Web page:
Early yesterday morning two speakers with similar jobs but in very different regions stepped up to the podium to share just how different their regions, separated only by the Salish Sea (nee Georgia Strait) are tackling climate change and all the other attendant challenges these growing regions face.
Metro Van’s air quality head, Roger Quan, led off, talking about how the then-GVRD had being “doing climate change before climate change was cool”, talking about air as “our common ground” and how their mandate to control various aspects of air quality — which they have done for over 15 years — directly led in to the sustainability initiatives that the region has embarked on since then. Roger explained that part of the challenge lies in how little of the region’s emissions the region actually has control over. The two biggest sources of pollution are under the mandate of local councils or other agencies, namely transportation (controlled by Translink and the local councils) and buildings (controlled by local councils), leaving Metro Vancouver to “work around the edges”, as it were. What they control is a great deal of the utilities in the region, and are thus looking at heat recovery for their sewers and hydro from the Capilano reservoir, for example. They also do lot of advocacy work, both to senior levels of government to ask them to speed up the process and to local businesses on how to become sustainable faster. With the organization of regional district itself, they also try and model sustainability, having set a “shadow” price on carbon of $25/tonne and are working on embedding a sustainability lens in all the work they do.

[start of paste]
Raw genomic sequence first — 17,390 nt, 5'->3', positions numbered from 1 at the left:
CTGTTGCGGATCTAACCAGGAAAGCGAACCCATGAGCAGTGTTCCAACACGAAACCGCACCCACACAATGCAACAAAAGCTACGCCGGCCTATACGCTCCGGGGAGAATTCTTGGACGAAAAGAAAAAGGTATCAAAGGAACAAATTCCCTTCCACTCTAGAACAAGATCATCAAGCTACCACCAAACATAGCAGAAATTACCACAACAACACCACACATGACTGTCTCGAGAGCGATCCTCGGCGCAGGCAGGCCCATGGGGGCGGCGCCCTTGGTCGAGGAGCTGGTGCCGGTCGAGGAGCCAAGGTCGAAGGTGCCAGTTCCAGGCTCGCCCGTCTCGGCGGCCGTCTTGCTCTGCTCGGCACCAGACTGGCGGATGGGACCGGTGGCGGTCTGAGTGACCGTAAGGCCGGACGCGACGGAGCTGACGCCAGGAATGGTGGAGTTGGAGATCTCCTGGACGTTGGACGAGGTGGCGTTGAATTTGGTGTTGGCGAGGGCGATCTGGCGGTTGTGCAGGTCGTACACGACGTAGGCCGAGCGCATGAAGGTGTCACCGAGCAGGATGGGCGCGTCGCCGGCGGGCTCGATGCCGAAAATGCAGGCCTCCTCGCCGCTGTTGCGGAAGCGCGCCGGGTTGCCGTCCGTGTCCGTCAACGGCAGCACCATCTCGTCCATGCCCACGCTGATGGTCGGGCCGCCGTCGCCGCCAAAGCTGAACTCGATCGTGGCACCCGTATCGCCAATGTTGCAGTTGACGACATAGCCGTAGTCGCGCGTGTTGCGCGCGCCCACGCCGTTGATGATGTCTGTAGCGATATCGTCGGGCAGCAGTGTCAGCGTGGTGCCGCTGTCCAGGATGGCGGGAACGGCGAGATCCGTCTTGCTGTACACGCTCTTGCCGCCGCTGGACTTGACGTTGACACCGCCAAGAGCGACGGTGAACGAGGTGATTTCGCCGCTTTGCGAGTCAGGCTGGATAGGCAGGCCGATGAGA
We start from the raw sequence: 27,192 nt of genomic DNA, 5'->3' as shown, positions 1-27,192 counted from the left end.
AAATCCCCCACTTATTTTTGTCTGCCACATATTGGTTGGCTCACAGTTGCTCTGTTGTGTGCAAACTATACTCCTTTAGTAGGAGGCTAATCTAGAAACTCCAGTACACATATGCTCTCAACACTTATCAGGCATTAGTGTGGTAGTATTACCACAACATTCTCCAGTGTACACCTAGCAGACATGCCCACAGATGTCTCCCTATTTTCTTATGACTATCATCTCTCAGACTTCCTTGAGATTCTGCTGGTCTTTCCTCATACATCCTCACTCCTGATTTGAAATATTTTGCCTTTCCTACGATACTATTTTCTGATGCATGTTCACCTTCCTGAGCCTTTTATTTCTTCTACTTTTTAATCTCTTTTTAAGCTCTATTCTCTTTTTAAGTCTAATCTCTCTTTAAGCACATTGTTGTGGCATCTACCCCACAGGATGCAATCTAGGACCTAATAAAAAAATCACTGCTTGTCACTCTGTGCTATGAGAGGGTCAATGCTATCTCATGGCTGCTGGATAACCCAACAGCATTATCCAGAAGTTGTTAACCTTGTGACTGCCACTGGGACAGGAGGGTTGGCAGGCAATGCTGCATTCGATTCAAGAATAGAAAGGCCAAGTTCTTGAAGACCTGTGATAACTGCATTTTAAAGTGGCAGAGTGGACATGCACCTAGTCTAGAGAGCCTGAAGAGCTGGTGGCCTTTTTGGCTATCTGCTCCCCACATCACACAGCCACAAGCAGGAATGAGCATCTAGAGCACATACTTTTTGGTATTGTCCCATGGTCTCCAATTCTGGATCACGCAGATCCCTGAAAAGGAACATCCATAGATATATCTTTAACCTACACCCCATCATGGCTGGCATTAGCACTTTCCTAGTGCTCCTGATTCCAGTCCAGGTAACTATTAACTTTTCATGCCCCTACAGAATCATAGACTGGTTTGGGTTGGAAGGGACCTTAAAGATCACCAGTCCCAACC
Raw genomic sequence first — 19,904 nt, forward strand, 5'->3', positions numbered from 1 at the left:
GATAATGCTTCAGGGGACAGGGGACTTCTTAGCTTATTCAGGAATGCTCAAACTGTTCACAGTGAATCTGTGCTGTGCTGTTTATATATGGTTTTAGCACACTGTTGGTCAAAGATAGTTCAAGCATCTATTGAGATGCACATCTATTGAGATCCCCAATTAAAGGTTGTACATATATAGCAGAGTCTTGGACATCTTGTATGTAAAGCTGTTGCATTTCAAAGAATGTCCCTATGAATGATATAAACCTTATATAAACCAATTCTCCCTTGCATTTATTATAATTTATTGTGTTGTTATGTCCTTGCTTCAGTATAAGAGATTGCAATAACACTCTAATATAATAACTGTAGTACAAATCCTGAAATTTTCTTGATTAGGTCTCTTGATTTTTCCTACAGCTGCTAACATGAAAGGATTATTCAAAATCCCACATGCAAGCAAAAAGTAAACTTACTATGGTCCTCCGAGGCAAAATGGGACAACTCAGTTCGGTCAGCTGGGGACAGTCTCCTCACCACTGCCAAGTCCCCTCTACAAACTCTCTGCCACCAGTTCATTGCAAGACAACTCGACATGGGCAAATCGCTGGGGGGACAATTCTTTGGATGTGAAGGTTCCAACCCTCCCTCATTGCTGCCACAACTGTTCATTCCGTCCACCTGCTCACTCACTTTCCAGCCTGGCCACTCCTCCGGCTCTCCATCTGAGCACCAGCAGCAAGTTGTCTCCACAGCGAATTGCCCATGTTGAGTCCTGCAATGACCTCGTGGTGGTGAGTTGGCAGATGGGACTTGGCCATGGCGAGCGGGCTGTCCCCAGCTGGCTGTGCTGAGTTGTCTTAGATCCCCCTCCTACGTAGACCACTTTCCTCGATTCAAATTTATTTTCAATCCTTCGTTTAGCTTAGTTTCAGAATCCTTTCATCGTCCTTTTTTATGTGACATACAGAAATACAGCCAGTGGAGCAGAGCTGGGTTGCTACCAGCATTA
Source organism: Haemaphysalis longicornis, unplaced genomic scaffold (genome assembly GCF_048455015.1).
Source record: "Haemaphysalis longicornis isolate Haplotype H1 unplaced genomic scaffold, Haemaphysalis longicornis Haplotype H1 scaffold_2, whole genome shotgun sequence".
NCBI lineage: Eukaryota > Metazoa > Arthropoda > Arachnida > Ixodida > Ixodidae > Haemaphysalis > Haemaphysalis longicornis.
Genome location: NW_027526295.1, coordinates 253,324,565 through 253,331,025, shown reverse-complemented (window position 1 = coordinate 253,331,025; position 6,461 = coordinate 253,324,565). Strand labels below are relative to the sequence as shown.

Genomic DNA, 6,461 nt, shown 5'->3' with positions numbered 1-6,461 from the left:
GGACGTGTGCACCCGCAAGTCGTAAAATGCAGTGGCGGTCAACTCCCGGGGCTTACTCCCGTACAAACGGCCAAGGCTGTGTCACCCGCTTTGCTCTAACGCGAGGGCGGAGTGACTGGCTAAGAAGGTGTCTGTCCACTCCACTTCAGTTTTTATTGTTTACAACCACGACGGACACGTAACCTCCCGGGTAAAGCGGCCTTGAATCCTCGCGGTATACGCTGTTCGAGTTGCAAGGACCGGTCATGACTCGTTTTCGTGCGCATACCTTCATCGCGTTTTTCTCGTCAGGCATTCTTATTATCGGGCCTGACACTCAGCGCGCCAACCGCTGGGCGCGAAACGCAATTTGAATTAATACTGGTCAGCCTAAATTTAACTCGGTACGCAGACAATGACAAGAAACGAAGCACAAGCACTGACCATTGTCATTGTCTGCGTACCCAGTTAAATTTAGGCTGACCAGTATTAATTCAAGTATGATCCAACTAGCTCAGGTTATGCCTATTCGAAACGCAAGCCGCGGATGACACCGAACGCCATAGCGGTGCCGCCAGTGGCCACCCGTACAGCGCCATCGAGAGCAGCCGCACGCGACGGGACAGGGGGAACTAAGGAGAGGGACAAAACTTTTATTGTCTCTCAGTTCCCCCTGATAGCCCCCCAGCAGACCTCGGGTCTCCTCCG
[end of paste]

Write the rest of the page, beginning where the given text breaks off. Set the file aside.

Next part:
The CRD’s Climate Action Coordinator, Sarah Webb, then brought the perspective of the capital region. Unlike Metro Vancouver, the CRD lacks the large utilities under their control, so more of their work is focused on the advocacy side, adding that they need to push local councils to make some of the hard changes they have yet to do. Partly the CRD can do this by adding capacity, both with systems and with people, of which Sarah is one of them (the other side of her office is a half-time person, so she lacks people power). But what does Sarah see as critical to allowing the climate change goals to be met? Vision of the possible, management processes and other systems, people (and champions), money, and possibly most critically, time to “steer the ship’s course”, as she put it.
With the loss of the regional districts major planning powers in 1983 and the challenge that they are only slowly regrowing that capacity and regulatory ability, both Roger and Sarah pushed how the regional districts can bring people to the table and be good models of what needs to be done, especially for mildly-reluctant councillors and mayors. And while neither regional district has the power or people required to do job, they can leverage other divisions within their districts (such CRD Planning’s Pedestrian & Cycling Plan) or other organizations within the region (such as Translink in Vancouver). Hopefully it will be enough.